On July 13, Senator Richard Durbin (D-IL) spoke on the Senate floor about China’s growing economic influence in Latin America:
Mr. DURBIN. Mr. President, last night I had an interesting dinner. Senator Chris Coons of Delaware and I joined two Republican Senators, and we met for dinner with eight Ambassadors from Central and South America. It was a rare occurrence which we hadn't seen in the last year and a half, the kind of dialogue and communication which I think is an important part of my job and an important part of understanding the world today.
They had one consistent message. Despite the fact that they felt a closeness to the United States that had been built up over decades of generations, there was a new factor in Central and South America which each one of them repeated as significant in the future of that region. The new factor is the arrival of China.
In each one of these countries, large and small, China has become a player, a force. They have invested their resources in developing an economic relationship with these countries, have provided them with COVID-19 vaccines when others would not, and were becoming larger and larger factors in the future of the economies of these countries.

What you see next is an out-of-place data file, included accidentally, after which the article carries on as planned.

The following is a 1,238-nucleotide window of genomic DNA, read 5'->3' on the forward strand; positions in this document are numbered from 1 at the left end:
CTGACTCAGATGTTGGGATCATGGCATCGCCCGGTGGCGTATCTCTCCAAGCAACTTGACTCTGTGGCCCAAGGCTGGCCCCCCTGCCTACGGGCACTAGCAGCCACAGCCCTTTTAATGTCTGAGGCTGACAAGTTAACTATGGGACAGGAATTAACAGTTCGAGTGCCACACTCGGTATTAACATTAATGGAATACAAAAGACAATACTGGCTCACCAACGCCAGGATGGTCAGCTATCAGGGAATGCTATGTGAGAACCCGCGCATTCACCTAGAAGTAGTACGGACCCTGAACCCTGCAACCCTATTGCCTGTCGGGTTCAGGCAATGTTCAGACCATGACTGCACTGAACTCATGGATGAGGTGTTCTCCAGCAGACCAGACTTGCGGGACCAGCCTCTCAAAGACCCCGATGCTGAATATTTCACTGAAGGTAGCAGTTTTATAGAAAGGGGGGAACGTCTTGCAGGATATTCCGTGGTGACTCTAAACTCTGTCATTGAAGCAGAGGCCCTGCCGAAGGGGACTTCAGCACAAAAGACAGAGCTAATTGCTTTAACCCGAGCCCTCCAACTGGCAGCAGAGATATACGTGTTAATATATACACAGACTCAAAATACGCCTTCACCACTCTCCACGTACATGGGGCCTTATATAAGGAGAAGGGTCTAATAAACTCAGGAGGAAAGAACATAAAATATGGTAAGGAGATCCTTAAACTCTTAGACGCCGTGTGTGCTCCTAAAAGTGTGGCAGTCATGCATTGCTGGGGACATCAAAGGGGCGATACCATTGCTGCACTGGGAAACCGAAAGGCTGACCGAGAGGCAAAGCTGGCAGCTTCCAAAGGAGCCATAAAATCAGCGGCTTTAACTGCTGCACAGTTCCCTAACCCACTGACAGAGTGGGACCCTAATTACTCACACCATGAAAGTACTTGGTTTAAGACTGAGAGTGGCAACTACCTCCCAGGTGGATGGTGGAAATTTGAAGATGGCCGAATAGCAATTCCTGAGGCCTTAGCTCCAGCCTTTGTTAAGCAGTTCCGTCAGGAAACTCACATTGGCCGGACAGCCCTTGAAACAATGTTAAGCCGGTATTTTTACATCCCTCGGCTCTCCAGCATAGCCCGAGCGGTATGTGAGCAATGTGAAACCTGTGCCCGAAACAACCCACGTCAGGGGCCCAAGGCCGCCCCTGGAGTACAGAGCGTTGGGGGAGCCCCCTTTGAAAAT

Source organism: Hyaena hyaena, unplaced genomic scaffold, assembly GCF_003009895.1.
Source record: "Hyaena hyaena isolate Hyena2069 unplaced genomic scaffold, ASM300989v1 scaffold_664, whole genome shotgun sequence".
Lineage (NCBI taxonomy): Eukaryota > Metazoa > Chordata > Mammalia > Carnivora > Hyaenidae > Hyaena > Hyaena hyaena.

Senator Coons said at one point, and I certainly would agree with him: We have to take this seriously in the United States. We can't assume that long-term relationships and friendships will see us through. We need to be actively engaged in strengthening and creating alliances with these countries in our hemisphere.
He added--and I am glad he did--the United States has chosen, over recent history, to literally spend trillions of dollars on military efforts and those overseas commitments, which is money China wasn't spending for the same purpose. China was spending trillions of dollars to develop economic relationships, to loan money for infrastructure projects in developing countries.